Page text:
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Associate Professor Glen Hill


Associate Professor
Dr Glen Hill teaches design, history, and theory in the School of Architecture, Design and Planning. He holds an undergraduate honours degree in architecture, a masters degree in project management, a PhD, and is a registered architect. He currently coordinates and teaches in the undergraduate and postgraduate design studios, and coordinates and teaches research methods classes for honours and higher degree research students. His research interests include design theory, design education and human rights.


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Dr Dagmar Reinhardt


Director, Bachelor of Architecture and Environments
Dagmar Reinhardt recently joined the School of Architecture, Design and Planning as a lecturer of Architectural Design and Digital Architecture. Reinhardt is an academic with a practice – reinhardt_jung, operating in Frankfurt and Sydney. Reinhardt’s research considers the emerging potential of digital architecture as an exciting challenge, specifically in the interdisciplinary exchange between academic environment, cultural productions, industrial expertise and architectural entrepeneurship.


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Dr Ross Anderson


Senior Lecturer
Dr Ross Anderson is a Senior Lecturer in architectural design, history and theory at the University of Sydney. He completed his PhD under the supervision of Peter Carl at the University of Cambridge with a thesis entitled From the Bauhütte to the Bauhaus. Oriented by phenomenology and hermeneutics, his research on modern German architecture and philosophy has been published in The Art Bulletin, The Journal of Architecture, The Bauhaus Annual and in edited books and conference proceedings. Ross is also engaged in creative practices that explore the imaginative roles played by drawing and photography in architectural representation and reception.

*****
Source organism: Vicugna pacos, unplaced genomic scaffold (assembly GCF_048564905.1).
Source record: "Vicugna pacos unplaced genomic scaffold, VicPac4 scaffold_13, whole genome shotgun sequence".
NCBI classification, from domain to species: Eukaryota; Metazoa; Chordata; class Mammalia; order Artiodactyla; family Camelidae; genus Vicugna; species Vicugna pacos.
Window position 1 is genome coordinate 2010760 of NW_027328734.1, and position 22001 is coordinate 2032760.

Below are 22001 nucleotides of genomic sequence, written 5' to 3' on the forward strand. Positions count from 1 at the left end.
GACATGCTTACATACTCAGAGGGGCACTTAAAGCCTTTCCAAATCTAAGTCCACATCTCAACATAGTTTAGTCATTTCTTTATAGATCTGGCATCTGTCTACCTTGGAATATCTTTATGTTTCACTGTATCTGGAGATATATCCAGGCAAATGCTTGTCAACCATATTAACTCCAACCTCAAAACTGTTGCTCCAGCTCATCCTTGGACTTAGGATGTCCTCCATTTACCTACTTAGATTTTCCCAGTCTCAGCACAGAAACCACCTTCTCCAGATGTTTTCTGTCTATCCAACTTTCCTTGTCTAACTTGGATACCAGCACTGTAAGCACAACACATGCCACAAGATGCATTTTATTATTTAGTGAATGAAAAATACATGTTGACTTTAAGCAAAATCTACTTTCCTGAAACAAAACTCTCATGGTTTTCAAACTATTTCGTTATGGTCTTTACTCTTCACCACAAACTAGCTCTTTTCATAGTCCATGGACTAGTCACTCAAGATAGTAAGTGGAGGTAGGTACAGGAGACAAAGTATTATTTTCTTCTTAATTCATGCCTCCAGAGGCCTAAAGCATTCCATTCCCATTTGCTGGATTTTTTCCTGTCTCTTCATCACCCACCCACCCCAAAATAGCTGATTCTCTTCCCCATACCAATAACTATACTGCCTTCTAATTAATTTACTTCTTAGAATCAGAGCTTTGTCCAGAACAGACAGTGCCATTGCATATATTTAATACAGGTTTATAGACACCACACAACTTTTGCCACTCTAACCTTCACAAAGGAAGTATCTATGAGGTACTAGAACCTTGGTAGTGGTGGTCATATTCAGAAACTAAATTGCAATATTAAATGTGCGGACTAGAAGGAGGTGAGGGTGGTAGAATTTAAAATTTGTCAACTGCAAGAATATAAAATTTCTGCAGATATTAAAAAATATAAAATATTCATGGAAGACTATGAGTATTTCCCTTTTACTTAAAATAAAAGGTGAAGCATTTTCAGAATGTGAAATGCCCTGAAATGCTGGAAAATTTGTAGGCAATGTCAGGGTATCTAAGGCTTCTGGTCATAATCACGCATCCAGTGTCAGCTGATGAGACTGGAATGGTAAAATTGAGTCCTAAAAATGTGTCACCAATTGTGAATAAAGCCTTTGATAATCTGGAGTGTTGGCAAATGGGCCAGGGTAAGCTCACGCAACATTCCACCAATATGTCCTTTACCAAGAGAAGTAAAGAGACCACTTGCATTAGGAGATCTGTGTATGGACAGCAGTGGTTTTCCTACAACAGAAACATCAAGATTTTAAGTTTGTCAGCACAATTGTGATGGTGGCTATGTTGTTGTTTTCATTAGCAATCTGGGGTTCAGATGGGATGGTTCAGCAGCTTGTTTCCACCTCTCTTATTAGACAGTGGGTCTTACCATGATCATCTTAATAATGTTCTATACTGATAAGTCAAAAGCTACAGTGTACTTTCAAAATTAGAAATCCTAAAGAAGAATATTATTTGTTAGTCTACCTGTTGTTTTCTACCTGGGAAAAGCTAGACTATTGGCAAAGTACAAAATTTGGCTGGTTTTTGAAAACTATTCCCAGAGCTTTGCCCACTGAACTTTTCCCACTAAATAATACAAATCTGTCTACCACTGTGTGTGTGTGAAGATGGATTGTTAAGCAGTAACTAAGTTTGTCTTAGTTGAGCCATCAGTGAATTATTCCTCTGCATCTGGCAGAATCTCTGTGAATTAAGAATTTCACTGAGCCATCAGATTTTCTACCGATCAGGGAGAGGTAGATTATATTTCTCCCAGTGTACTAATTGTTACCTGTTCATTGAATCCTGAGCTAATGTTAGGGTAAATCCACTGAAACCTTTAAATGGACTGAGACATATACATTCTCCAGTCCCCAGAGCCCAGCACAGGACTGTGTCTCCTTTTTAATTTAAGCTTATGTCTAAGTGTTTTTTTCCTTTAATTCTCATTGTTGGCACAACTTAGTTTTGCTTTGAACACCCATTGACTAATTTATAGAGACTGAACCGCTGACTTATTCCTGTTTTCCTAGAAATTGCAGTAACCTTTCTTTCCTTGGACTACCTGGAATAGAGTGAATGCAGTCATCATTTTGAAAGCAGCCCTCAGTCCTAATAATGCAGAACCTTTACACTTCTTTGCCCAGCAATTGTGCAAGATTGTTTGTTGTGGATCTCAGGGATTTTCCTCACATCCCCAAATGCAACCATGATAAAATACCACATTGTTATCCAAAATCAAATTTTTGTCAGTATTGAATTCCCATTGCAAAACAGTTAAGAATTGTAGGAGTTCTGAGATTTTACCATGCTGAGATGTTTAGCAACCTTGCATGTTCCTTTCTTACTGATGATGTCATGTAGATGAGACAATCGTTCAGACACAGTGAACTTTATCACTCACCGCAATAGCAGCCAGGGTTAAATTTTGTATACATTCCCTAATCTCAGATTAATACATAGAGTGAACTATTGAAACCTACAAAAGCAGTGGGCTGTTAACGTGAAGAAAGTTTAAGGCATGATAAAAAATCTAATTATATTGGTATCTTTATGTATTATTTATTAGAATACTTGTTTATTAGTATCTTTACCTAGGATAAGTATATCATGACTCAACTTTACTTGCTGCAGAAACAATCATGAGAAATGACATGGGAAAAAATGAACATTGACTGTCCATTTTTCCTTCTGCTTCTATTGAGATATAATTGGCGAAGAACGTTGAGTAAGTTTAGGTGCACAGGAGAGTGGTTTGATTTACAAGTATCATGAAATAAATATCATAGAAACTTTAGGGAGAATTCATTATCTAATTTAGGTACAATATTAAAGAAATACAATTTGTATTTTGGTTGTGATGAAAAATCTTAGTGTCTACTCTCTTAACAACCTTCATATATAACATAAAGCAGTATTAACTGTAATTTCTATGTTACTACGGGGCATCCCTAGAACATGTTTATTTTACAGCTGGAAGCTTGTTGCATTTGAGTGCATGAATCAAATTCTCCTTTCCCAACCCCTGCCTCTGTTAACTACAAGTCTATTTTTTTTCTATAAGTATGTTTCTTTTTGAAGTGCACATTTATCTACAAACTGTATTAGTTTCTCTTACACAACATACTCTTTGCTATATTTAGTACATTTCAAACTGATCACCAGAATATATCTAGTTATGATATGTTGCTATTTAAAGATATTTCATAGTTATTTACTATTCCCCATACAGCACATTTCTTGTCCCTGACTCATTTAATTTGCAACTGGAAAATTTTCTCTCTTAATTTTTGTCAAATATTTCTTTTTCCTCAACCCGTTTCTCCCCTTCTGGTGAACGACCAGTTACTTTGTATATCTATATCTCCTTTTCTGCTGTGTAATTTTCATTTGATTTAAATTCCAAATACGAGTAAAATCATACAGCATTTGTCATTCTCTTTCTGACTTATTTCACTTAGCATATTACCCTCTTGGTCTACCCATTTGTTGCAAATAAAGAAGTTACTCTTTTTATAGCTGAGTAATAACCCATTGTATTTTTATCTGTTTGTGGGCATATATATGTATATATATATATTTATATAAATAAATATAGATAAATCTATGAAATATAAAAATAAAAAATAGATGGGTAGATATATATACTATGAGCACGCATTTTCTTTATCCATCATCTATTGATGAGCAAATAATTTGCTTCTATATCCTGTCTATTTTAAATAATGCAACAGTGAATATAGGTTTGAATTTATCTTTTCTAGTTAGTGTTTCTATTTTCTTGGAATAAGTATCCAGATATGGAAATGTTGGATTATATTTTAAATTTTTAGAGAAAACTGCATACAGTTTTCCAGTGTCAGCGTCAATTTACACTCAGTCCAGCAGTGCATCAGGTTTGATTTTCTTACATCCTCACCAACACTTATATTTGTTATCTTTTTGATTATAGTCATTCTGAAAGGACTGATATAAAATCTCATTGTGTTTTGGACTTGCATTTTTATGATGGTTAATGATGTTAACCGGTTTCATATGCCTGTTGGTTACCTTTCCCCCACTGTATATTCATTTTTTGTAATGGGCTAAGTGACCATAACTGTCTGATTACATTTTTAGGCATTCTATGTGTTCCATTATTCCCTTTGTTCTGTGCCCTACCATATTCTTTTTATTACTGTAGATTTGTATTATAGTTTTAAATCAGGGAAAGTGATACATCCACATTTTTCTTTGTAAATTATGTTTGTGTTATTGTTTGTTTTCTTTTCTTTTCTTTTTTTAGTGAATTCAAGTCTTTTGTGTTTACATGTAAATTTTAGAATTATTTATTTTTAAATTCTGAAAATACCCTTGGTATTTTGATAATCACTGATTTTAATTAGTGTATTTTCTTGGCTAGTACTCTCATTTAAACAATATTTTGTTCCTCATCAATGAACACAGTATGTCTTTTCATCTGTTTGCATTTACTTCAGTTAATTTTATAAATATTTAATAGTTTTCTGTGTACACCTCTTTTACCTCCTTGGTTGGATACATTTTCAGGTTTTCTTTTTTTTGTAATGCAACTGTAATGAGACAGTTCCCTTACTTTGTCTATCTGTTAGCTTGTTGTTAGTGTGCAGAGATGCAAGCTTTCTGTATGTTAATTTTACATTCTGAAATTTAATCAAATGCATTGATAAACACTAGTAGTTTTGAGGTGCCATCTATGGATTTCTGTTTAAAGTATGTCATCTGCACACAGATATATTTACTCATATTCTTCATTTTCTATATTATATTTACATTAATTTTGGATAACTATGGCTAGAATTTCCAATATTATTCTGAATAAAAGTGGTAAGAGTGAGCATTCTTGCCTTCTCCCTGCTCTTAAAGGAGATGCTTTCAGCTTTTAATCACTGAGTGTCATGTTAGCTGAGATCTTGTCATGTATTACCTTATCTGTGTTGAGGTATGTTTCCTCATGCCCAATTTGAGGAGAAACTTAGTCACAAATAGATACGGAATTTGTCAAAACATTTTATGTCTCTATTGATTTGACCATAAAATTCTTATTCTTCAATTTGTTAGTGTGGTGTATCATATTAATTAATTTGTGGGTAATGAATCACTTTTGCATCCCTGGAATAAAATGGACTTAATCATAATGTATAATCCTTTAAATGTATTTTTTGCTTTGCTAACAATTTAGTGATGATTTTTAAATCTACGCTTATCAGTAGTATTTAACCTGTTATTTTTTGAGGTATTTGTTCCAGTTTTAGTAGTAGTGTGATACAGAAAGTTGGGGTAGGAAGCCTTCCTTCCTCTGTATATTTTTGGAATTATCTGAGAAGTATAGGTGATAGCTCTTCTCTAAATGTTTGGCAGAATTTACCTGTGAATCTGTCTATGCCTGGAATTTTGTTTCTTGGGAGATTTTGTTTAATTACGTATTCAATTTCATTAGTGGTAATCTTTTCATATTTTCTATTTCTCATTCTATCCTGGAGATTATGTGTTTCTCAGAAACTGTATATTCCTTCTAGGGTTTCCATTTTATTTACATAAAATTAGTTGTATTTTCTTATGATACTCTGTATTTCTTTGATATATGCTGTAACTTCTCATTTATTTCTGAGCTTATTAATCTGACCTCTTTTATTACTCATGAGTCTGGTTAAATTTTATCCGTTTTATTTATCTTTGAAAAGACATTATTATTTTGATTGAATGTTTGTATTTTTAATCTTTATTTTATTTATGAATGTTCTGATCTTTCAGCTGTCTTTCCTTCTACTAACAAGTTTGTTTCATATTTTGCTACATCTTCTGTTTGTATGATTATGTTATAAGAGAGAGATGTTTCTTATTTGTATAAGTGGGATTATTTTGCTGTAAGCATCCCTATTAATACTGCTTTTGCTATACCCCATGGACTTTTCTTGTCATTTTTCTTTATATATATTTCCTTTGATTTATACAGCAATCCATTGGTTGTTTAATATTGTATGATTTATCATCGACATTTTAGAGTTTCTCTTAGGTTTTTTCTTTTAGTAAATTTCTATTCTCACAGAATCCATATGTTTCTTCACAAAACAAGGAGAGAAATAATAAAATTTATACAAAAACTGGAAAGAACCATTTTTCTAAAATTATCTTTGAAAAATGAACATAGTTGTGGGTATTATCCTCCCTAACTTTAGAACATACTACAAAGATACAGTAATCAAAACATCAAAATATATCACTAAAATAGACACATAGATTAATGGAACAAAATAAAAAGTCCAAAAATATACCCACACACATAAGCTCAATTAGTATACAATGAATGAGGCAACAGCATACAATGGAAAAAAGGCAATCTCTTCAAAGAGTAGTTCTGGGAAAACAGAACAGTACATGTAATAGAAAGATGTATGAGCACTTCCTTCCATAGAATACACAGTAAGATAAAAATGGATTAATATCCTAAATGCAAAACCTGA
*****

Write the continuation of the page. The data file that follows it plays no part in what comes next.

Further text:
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Honorary Associate Professor Peter Armstrong


Honorary Associate Professor
Peter Armstrong is an architect and academic teaching in the School of Architecture, Design and Planning at Sydney University. He gained his master’s degree at Waseda University under Yoshisaka Takamasa and worked in the office of Kikutake Kiyonori before returning to Australia where he has practiced as an architect for 30 years. His Ph.D dealt with the formative period of the Japanese castle town between the years 1586 and 1650. He has taught architectural design and the history of architecture and urban design in East Asia at Sydney University since 1974. Current research includes studies in the origins of Japanese urban development with reference to the 7th century Korean kingdoms and relationship between the first Japanese capitals on the continental model.




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Dr Jennifer Ferng


Lecturer
Dr Jennifer Ferng is an architectural historian at the University of Sydney. She received her PhD from the Massachusetts Institute of Technology and her professional degrees in design from Princeton University and Rice University. She specializes in European architecture and the earth sciences during the long eighteenth century as well as contemporary architecture and politics in Oceania and southeast Asia. These distinct research trajectories are centred around two projects: one on the cultural history of mining, design, and extraction during the global eighteenth century and the second on Australasian detention centres, shelter and humanitarian ethics. She has served as an editor of the journal Architectural Theory Review published by Routledge and a chief researcher with the Sydney Intellectual History Network. Most recently, she was awarded a Transregional Research Junior Scholar fellowship from the Social Science Research Council (SSRC). As part of this program focusing on Inter-Asia contexts and connections, she has been appointed a visiting scholar at the Harvard Asia Center, Harvard University from 2017-2018.


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Ms Catherine Lassen


Senior Lecturer